enterolith


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calculus

 [kal´ku-lus] (pl. cal´culi) (L.)
an abnormal concretion, usually composed of mineral salts, occurring within the body, chiefly in hollow organs or their passages. Called also stone. See also kidney stone and gallstone. adj., adj cal´culous.
biliary calculus gallstone.
bladder calculus vesical calculus.
bronchial calculus broncholith.
calcium oxalate calculus oxalate calculus.
dental calculus a hard, stonelike concretion, varying in color from creamy yellow to black, that forms on the teeth or dental prostheses through calcification of dental plaque; it begins as a yellowish film formed of calcium phosphate and carbonate, food particles, and other organic matter that is deposited on the teeth by the saliva. It should be removed regularly by a dentist or dental hygienist; if neglected, it can cause bacteria to lodge between the gums and the teeth, causing gum infection, dental caries, loosening of the teeth, and other disorders. Called also tartar.
gastric calculus gastrolith.
intestinal calculus enterolith.
lung calculus a hard mass or concretion formed in the bronchi around a small center of inorganic material, or from calcified portions of lung tissue or adjacent lymph nodes. Called also pneumolith.
mammary calculus a concretion in one of the lactiferous ducts.
nasal calculus rhinolith.
oxalate calculus a hard urinary calculus of calcium oxalate; some are covered with minute sharp spines that may abrade the renal pelvic epithelium, and others are smooth. Called also calcium oxalate calculus.
phosphate calculus a urinary calculus composed of a phosphate along with calcium oxalate and ammonium urate; it may be hard, soft, or friable, and so large that it may fill the renal pelvis and calices.
prostatic calculus a concretion formed in the prostate, chiefly of calcium carbonate and phosphate. Called also prostatolith.
renal calculus kidney stone.
staghorn calculus a urinary calculus, usually a phosphate calculus, found in the renal pelvis and shaped like the antlers of a stag because it extends into multiple calices.
urate calculus uric acid calculus.
urethral calculus a urinary calculus in the urethra; symptoms vary according to the patient's sex and the site of lodgment.
uric acid calculus a hard, yellow or reddish-yellow urinary calculus formed from uric acid.
urinary calculus a calculus in any part of the urinary tract; it is vesical when lodged in the bladder and renal (see kidney stone) when in the renal pelvis. Common types named for their primary components are oxalate calculi, phosphate calculi, and uric acid calculi. Called also urolith.
uterine calculus any kind of concretion in the uterus, such as a calcified myoma. Called also hysterolith and uterolith.
vesical calculus a urinary calculus in the urinary bladder. Called also bladder calculus.

en·ter·o·lith

(en'tĕr-ō-lith'),
An intestinal calculus formed of layers of soaps and earthy phosphates surrounding a nucleus of some hard body such as a swallowed fruit stone or other indigestible substance.
[entero- + G. lithos, stone]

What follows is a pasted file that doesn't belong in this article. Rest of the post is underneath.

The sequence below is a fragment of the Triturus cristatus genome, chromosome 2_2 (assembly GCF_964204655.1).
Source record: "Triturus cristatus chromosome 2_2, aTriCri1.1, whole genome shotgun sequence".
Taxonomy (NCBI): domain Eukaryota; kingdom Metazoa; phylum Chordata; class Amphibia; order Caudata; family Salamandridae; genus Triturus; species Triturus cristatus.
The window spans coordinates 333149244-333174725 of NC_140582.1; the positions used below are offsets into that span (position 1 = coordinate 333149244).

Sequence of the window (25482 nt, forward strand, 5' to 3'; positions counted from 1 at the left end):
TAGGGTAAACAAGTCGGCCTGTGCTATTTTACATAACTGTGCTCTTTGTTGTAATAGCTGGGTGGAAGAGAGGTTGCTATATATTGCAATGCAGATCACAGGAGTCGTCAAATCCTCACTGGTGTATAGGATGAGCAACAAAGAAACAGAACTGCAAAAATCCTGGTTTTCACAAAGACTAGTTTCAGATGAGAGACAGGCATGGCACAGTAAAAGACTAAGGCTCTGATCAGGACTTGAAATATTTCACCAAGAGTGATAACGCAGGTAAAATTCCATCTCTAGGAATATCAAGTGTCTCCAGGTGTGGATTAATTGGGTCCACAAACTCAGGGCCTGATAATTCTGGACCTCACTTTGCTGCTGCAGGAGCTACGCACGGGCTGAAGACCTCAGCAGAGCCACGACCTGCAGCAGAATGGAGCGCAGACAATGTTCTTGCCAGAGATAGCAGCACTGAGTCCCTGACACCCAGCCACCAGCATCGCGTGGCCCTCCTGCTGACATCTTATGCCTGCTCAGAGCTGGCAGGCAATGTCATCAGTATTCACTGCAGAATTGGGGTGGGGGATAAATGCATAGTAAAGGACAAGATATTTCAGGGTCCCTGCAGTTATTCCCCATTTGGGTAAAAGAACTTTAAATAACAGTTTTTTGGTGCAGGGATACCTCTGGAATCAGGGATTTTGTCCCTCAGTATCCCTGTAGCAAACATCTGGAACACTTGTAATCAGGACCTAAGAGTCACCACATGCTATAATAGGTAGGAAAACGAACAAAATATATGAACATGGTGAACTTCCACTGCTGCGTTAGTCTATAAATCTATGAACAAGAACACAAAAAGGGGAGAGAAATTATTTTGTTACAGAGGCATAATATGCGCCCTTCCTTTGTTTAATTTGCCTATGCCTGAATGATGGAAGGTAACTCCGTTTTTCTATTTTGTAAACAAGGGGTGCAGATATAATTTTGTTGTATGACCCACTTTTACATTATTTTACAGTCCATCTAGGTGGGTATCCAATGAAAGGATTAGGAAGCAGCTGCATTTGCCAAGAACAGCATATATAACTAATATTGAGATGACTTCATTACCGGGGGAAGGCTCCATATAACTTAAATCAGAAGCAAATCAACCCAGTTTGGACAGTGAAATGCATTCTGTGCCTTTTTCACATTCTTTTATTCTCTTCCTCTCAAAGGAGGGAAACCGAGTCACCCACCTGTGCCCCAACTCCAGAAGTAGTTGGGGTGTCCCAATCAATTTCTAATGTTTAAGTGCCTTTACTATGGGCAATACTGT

enterolith

/en·tero·lith/ (en´ter-o-lith″) a calculus in the intestine.

enterolith

(ĕn′tə-rō-lĭth′)
n.
An intestinal calculus formed of layers surrounding a nucleus of a hard indigestible substance.

enterolith

[en′tərōlith′]
Etymology: Gk, enteron + lithos, stone
a stone consisting of ingested material found within the intestine. See also calculus.

en·ter·o·lith

(en'tĕr-ō-lith)
An intestinal calculus formed of layers of soaps and earthy phosphates surrounding a nucleus of some hard body, such as a swallowed fruit stone or other indigestible substance.
[entero- + G. lithos, stone]

enterolith

a calculus in the intestine; they achieve their greatest importance in horses where they can cause obstruction of the large intestine. In most cases the resulting attacks of colic are recurrent. The enteroliths are smooth, lamellated objects consisting of ammonium magnesium phosphate and occur in mature animals.
Enlarge picture
Enterolith from a horse. By permission from Knottenbelt DC, Pascoe RR, Diseases and Disorders of the Horse, Saunders, 2003
References in periodicals archive ?
Permanent colostomy which is required in some cases of this disease can result in some rare complications such as enteroliths formation, as illustrated in the case we are presenting here related to a 28-year-old male who reported at urology emergency with features of urinary and acute large bowel obstruction.
The more distal of the two enteroliths caused urinary retention and hence acute renal failure, and the proximal one caused large bowel obstruction by compressing the proximal loop of colostomy.
It was dilated and both enteroliths were crushed and removed partially to allow drainage of rectum backward through stoma.
One study classified enteroliths into two classes, primary which are formed within the lumen of bowel by concretions of normal chylous substances such as choleric acid, calcium phosphate and calcium carbonate.
Secondary enteroliths are caused by the migration of renal stones or gallstones.
Diagnosis of enteroliths by means of roentgen rays.
On the other hand, there are fewer than 100 reported cases of primary enterolith causing SBO (6,7).
Enterolith intestinal obstruction owing to acquired and congenital diverticulosis; report of two cases and review of the literature.
CONCLUSION: In the clinical setting of a SBO due to a mass, enteroliths must be considered in the differential diagnosis when there is no evidence of gallstone ileus or malignancy.